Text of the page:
Modified Test & Go scheme to resume from Feb 1
To the delight of tourism operators, the Centre for Covid-19 Situation Administration (CCSA) decided on Thursday to resume the Test & Go scheme but modified it to suit the Omicron situation.
The revised Test & Go scheme will be reintroduced on February 1 to travellers from all countries, the CCSA announced following a meeting chaired by Prime Minister General Prayut Chan-o-cha.
Under the original scheme, which was suspended on January 7 following a surge in new Covid-19 cases after arrival of the Omicron variant, fully vaccinated foreign tourists were required to book a hotel room for just one night. They were allowed to travel freely after testing negative via RT-PCR on check-in at their hotel.
But under the updated scheme, tourists are required to show proof of hotel booking for Day 1 and Day 5 of their stay in the country for applying for entry via the Thailand Pass website. The hotels can be different ones.
The hotels they book must possess Safety and Health Administration (SHA) Plus certification or be allowed to serve as Covid-19 alternative quarantine facilities.
Tourists must undergo a RT-PCR test on the first day of arrival and again on the fifth day. If they test negative, they are free to travel to their destinations, the CCSA said. They must make pre-payment for two RT-PCR tests.
The scheme also retains the requirement for tourists to purchase health insurance worth at least US$50,000. Additionally, they must have a negative RT-PCR test result within 72 hours before departure. Kids under 6 who travel with their parents will be exempted from the test.
Tourists are also required to provide certificates of full vaccinations or medical certificates that they have contracted and recovered from Covid-19 when they apply for entry via Thailand Pass.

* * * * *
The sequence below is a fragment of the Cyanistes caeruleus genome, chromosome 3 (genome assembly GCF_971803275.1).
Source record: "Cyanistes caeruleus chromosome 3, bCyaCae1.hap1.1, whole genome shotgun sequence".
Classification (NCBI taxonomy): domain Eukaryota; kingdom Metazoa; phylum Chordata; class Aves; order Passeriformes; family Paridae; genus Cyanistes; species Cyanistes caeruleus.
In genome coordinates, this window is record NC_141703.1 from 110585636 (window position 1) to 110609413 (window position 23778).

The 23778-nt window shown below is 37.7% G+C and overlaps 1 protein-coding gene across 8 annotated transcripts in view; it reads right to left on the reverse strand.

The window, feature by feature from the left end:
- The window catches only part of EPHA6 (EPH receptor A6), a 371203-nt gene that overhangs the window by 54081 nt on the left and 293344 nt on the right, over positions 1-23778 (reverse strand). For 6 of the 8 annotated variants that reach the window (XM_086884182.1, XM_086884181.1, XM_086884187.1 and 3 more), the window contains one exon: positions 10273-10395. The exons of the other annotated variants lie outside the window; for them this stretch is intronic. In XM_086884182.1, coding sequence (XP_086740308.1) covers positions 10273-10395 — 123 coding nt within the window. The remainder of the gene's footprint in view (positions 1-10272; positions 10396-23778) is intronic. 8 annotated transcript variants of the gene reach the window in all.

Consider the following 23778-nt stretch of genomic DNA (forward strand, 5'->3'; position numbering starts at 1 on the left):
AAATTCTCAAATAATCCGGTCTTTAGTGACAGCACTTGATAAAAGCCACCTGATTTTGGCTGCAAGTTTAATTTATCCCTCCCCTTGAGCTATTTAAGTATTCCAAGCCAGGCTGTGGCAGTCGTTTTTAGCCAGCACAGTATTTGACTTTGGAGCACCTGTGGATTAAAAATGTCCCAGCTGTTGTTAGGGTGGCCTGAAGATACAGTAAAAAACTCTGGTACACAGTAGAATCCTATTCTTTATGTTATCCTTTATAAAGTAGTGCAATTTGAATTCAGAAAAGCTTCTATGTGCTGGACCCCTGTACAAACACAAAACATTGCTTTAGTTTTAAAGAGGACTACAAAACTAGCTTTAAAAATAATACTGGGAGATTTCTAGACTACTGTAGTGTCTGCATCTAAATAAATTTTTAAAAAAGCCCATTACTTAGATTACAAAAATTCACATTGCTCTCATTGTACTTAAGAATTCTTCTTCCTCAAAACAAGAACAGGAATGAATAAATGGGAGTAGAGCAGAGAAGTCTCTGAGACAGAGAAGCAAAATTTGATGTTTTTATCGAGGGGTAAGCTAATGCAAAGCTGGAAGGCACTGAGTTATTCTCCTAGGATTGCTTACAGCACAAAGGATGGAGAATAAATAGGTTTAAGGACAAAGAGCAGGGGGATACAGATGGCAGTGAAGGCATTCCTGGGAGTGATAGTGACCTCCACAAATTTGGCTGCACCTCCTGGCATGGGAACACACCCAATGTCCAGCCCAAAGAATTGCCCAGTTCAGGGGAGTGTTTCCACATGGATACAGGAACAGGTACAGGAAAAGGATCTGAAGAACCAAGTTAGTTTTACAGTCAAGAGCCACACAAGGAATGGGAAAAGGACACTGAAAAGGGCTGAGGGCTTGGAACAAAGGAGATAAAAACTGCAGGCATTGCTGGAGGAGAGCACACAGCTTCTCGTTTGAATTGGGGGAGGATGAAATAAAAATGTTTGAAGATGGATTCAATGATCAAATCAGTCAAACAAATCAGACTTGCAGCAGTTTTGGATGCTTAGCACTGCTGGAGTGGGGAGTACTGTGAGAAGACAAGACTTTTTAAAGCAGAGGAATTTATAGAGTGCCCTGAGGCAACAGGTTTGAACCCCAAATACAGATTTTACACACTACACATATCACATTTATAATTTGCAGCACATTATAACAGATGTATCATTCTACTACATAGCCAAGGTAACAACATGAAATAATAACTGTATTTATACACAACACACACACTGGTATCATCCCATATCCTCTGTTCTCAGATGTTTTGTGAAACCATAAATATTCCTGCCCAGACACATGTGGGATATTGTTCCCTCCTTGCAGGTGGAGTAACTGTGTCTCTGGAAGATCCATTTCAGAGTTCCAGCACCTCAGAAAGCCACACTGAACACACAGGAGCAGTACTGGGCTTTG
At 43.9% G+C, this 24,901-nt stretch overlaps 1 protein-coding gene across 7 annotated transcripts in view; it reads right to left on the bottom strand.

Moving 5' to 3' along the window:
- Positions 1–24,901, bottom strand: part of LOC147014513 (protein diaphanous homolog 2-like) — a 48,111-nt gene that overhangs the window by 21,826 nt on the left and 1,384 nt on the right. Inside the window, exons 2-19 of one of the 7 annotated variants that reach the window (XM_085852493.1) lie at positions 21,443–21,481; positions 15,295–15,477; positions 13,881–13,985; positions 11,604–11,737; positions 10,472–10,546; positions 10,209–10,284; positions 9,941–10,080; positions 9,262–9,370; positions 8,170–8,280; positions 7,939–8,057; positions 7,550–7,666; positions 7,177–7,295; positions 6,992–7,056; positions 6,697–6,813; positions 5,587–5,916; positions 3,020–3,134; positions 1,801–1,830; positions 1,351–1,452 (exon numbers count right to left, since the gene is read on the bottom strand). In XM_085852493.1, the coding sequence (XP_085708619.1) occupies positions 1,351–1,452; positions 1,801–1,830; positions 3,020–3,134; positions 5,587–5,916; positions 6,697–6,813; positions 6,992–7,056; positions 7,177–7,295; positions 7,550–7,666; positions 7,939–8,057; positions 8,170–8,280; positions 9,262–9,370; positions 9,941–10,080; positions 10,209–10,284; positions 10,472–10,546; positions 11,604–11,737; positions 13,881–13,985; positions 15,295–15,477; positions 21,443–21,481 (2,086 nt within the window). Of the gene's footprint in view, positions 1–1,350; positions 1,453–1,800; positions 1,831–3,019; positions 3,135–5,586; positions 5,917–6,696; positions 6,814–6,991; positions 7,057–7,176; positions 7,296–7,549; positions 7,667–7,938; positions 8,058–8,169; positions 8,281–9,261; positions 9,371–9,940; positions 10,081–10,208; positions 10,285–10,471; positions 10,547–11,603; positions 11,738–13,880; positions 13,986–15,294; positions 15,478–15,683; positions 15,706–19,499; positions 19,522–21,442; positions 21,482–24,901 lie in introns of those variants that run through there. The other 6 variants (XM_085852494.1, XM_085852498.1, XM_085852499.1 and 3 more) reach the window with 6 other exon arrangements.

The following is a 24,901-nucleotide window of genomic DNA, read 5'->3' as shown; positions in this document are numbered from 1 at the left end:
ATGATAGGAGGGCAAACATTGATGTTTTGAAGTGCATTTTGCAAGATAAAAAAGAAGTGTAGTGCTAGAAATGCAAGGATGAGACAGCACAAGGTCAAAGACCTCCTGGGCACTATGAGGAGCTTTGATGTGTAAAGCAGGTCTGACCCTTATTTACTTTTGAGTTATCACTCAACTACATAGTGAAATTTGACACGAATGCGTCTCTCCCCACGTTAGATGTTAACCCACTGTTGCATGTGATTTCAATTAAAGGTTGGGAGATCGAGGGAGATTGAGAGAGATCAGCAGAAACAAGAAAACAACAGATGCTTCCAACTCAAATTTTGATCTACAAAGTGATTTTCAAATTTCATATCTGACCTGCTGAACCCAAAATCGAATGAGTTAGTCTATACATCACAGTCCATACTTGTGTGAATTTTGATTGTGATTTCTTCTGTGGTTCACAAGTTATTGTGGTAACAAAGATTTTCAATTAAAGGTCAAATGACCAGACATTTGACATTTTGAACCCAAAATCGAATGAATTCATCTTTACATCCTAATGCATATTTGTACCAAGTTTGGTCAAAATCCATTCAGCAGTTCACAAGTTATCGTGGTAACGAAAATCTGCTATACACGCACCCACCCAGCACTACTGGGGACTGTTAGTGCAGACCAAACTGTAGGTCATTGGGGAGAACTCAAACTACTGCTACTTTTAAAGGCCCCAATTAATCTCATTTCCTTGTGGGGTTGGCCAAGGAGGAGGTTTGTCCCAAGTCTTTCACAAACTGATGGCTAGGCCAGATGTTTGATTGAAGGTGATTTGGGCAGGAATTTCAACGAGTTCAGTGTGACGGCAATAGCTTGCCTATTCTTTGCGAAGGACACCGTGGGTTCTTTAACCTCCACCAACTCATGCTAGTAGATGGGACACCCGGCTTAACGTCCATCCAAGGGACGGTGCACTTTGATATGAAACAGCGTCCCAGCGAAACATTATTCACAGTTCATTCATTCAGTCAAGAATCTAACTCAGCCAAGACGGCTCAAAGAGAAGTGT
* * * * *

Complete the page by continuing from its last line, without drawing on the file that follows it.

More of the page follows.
Tourism business operators have been calling on the government to resume the Test & Go scheme to resuscitate the dying industry. They pointed out that the sandbox schemes in Phuket and three other provinces were not enough to revive the industry.
CCSA spokesman Dr Taweesilp Visanuyothin noted that the committee decided to ease restrictions after the Covid-19 situation was seen to improve and stabilise.
He said new cases after the long New Year holidays were below worst-case scenarios, when it was feared these cases would rise to some 30,000 a day after the holidays.
On Thursday, the Public Health Ministry reported that there were 8,129 new Covid-19 cases and 19 deaths in the past 24 hours.
Taweesilp said the graph of new Covid-19 fatalities was even lower than the expected projection line.
Due to the stabilised situation, the CCSA also decided to reduce the number of controlled or “orange-zone” provinces from 69 to 44, Taweesilp said.
The 25 provinces that were taken out of the orange zone were put under the “highly monitored” list of provinces, or the so-called yellow zone. Earlier, there were no provinces in this category.
People in yellow-zone provinces are allowed to consume alcohol in restaurants and events can be held with no more than 1,000 people, the doctor said.
He said the CCSA had heeded calls from business operators to extend the drinking time from 9pm to 11pm for restaurants in tourism pilot provinces, or the blue zone, as well as yellow-zone provinces.
The CCSA also heeded calls from pubs, bars and karoke shops to allow them to resume business after they adapted their venues to become restaurants.
He said these operators must obtain permission from provincial Covid-19 situation committees and their venues must meet SHA Plus or Thai Stop Covid 2 standards, while they need to enforce Covid-Free-Setting measures to be allowed to reopen as restaurants that can serve alcohol.
Due to the improved situation, the CCSA decided not to extend the Work From Home period for government agencies after this month-end, Taweesilp said.
He said large schools with 1,000 students outside orange-zone provinces may consult their provincial committees for resuming on-site studies provided they observe and implement strict Covid-19 preventive measures among students.